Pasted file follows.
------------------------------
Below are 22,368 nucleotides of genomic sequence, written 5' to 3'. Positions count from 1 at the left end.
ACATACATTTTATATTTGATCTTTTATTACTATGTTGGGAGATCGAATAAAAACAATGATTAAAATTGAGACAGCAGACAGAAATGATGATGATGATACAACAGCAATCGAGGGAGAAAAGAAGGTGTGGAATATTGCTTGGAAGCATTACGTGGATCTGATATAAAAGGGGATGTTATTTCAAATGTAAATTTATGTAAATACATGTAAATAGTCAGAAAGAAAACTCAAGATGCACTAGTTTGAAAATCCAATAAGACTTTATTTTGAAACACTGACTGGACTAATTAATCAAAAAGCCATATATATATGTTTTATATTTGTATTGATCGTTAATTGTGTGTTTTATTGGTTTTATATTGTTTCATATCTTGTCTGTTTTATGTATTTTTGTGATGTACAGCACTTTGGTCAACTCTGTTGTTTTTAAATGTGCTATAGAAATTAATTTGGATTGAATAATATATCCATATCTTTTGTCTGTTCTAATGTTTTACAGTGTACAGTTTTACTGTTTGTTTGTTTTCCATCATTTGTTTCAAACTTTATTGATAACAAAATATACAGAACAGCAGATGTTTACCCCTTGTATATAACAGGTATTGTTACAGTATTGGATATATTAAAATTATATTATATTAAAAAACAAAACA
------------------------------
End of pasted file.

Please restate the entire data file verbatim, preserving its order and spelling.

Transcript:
Below are 22,368 nucleotides of genomic sequence, written 5' to 3'. Positions count from 1 at the left end.
ACATACATTTTATATTTGATCTTTTATTACTATGTTGGGAGATCGAATAAAAACAATGATTAAAATTGAGACAGCAGACAGAAATGATGATGATGATACAACAGCAATCGAGGGAGAAAAGAAGGTGTGGAATATTGCTTGGAAGCATTACGTGGATCTGATATAAAAGGGGATGTTATTTCAAATGTAAATTTATGTAAATACATGTAAATAGTCAGAAAGAAAACTCAAGATGCACTAGTTTGAAAATCCAATAAGACTTTATTTTGAAACACTGACTGGACTAATTAATCAAAAAGCCATATATATATGTTTTATATTTGTATTGATCGTTAATTGTGTGTTTTATTGGTTTTATATTGTTTCATATCTTGTCTGTTTTATGTATTTTTGTGATGTACAGCACTTTGGTCAACTCTGTTGTTTTTAAATGTGCTATAGAAATTAATTTGGATTGAATAATATATCCATATCTTTTGTCTGTTCTAATGTTTTACAGTGTACAGTTTTACTGTTTGTTTGTTTTCCATCATTTGTTTCAAACTTTATTGATAACAAAATATACAGAACAGCAGATGTTTACCCCTTGTATATAACAGGTATTGTTACAGTATTGGATATATTAAAATTATATTATATTAAAAAACAAAACA